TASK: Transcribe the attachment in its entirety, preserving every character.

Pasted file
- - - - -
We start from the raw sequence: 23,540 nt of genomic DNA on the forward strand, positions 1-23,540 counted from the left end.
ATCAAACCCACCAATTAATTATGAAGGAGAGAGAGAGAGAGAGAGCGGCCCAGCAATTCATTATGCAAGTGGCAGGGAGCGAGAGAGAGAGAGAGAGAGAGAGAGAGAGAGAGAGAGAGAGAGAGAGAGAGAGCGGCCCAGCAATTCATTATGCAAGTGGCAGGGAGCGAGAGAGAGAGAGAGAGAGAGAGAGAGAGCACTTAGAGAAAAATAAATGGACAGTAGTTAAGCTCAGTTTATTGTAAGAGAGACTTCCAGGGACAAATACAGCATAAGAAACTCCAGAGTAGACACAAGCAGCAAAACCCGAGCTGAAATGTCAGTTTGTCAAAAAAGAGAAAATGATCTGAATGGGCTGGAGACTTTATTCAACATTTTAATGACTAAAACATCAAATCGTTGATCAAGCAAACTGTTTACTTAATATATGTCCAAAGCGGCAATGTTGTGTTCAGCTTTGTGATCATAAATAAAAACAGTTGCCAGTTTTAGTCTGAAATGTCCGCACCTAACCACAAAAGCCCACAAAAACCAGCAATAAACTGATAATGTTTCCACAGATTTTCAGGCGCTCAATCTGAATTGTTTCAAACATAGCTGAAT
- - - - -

We start from the raw sequence: 23,540 nt of genomic DNA on the forward strand, positions 1-23,540 counted from the left end.
ATCAAACCCACCAATTAATTATGAAGGAGAGAGAGAGAGAGAGAGCGGCCCAGCAATTCATTATGCAAGTGGCAGGGAGCGAGAGAGAGAGAGAGAGAGAGAGAGAGAGAGAGAGAGAGAGAGAGAGAGAGAGCGGCCCAGCAATTCATTATGCAAGTGGCAGGGAGCGAGAGAGAGAGAGAGAGAGAGAGAGAGAGCACTTAGAGAAAAATAAATGGACAGTAGTTAAGCTCAGTTTATTGTAAGAGAGACTTCCAGGGACAAATACAGCATAAGAAACTCCAGAGTAGACACAAGCAGCAAAACCCGAGCTGAAATGTCAGTTTGTCAAAAAAGAGAAAATGATCTGAATGGGCTGGAGACTTTATTCAACATTTTAATGACTAAAACATCAAATCGTTGATCAAGCAAACTGTTTACTTAATATATGTCCAAAGCGGCAATGTTGTGTTCAGCTTTGTGATCATAAATAAAAACAGTTGCCAGTTTTAGTCTGAAATGTCCGCACCTAACCACAAAAGCCCACAAAAACCAGCAATAAACTGATAATGTTTCCACAGATTTTCAGGCGCTCAATCTGAATTGTTTCAAACATAGCTGAAT